The old saying is, "Rules are made to be broken." What about a case where there are no rules? One example is the voting process for Thoroughbred racing's champions.
I've had an Eclipse Award vote for 18 years. Like other voters, I'm on my own. There are no guidelines, other than using the official ballot, and the deadline by which it must be received by mail or fax.
There is no right or wrong. The decisions you make are your own, and the way you arrive at them are personal.
For the most part, that is exactly as it should be.
Voting for Eclipse Award winners is like voting for most valuable players in other sports. Most valuable to one voter may not necessarily be most valuable to another.
Does a 2-year-old have to win around two turns? Must a 3-year-old defeat older horses? Can a filly be Horse of the Year if she didn't defeat colts?
What should carry more weight (yes, that's a pun, because horses don't carry much weight anymore) when choosing among the human Eclipse Award candidates? Money? Wins? Stakes wins?
In information supplied to voters by Daily Racing Form, Richard Englander had the most wins and earnings among owners, but the majority came from claiming races. Should that matter?
Bob Baffert won the money title among trainers, but his total included $3.6 million earned by Captain Steve for winning the Dubai World Cup (UAE-I). Should races outside North America count? Should these earnings count since they are called the North American Eclipse Awards?
Among jockeys, Ramon Dominguez won the most races, Jerry Bailey the most money, and Russell Baze had the highest winning percentage. What's more important?
There is no right answer, no secret formula, no magic elixir. Only 225-plus voters and their respective tendencies, biases, and gut feelings.
Voters are not required to name a selection in every category. I have never voted for steeplechaser since the category was moved from a committee selection to being decided by vote. I don't follow steeplechase racing and don't feel qualified or comfortable voting in that division.
While selecting no champion in a category is acceptable, so, too is choosing more than one horse. Some voters apparently are unable to decide upon a champion, so they split their vote among two horses.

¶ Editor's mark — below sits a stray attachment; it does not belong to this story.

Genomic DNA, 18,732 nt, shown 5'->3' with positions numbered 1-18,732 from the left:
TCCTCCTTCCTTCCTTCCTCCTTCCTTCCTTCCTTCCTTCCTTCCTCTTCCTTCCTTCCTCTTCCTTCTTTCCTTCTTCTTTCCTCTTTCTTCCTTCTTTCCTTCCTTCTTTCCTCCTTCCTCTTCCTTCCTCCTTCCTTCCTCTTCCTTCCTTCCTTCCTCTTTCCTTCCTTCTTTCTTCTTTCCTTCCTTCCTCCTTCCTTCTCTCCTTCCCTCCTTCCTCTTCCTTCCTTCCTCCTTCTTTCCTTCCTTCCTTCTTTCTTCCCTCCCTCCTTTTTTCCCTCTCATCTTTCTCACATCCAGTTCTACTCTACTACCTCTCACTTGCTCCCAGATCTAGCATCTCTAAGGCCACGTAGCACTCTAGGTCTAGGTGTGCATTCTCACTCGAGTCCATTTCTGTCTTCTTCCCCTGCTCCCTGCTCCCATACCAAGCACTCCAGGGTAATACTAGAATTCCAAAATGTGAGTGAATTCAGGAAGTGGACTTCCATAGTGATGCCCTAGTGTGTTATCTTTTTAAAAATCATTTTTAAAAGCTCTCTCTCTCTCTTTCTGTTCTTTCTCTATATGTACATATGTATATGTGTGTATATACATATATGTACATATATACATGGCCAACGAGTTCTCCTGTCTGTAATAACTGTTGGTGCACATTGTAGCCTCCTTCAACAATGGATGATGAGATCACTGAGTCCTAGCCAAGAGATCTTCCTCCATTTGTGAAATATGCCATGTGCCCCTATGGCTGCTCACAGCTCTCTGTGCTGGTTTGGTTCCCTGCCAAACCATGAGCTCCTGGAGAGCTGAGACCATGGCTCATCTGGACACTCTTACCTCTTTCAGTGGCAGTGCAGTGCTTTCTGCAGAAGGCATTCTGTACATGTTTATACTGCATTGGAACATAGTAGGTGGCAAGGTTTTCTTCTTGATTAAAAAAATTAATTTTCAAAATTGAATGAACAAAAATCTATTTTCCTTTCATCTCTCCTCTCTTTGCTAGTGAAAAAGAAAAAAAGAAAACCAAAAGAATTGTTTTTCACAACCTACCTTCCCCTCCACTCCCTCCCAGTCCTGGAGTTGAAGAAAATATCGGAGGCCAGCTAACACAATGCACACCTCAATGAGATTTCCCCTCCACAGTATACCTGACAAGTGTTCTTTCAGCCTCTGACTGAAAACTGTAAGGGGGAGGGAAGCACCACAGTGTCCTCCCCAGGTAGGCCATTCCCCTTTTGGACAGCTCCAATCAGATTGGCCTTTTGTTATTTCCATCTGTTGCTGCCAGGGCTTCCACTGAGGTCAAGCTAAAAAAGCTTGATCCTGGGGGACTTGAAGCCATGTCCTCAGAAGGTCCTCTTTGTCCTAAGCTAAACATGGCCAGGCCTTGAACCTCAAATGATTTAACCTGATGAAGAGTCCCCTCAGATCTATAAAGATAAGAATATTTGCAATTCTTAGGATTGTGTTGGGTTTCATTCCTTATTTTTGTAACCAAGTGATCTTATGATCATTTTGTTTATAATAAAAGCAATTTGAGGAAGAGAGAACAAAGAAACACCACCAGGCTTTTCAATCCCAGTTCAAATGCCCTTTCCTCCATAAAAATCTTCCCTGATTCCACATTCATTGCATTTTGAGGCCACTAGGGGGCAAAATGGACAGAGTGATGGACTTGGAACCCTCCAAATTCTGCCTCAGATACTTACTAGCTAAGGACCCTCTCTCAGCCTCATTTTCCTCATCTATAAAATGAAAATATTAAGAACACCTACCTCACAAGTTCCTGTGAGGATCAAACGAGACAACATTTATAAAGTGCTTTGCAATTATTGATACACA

Since I went to work at Daily Racing Form and qualified to vote for the Eclipse Awards in 1984, five horses have been crowned champion after making only one start in North America. That number is going up when the 2001 winners are announced Feb. 18. Johannesburg, Banks Hill, and Fantastic Light are all leading Eclipse Award finalists.
I have a personal rule of thumb against voting for horses who ship in and win one race. But I admit I have sprained that thumb once, having gotten caught up in the Arazi hype machine in 1991. Votes were not cast for the other four single-race winners--Pebbles, Daylami, Kalanasi, and two-time champ Miesque.
The first Breeders' Cup was run the same year I filled out my first ballot. I have seen every Breeders' Cup race, most live, the rest on television. The most impressive winner I have seen is Miesque, yet I didn't vote for her either year. Being the best on Breeders' Cup Day is great, but should one race make a champion?
A victory on Breeders' Cup Day is what Arazi, Pebbles, Miesque, Daylami, Kalanasi, Johannesburg, Banks Hill, and Fantastic Light all have in common.
In my opinion, many voters place too much emphasis on the Breeders' Cup. It may now be called the World Thoroughbred Championships, but the Eclipse Awards are still called North American.
I have always voted with the understanding that Eclipse Awards should be for an entire campaign, not one start.
Consider this: Lido Palace wins the March 2 Santa Anita Handicap (gr. I) by 10 lengths, then retires. Some horse from Europe makes one start in this country, winning the Breeders' Cup Classic (gr. I) by a nose. Would both be considered candidates for Eclipse Awards?
In Canada, a horse must make three starts in that country before being considered a candidate for a Sovereign Award. It's not a perfect system, but it might make more sense than our lack of a system. DAN LIEBMAN is executive editor of The Blood-Horse.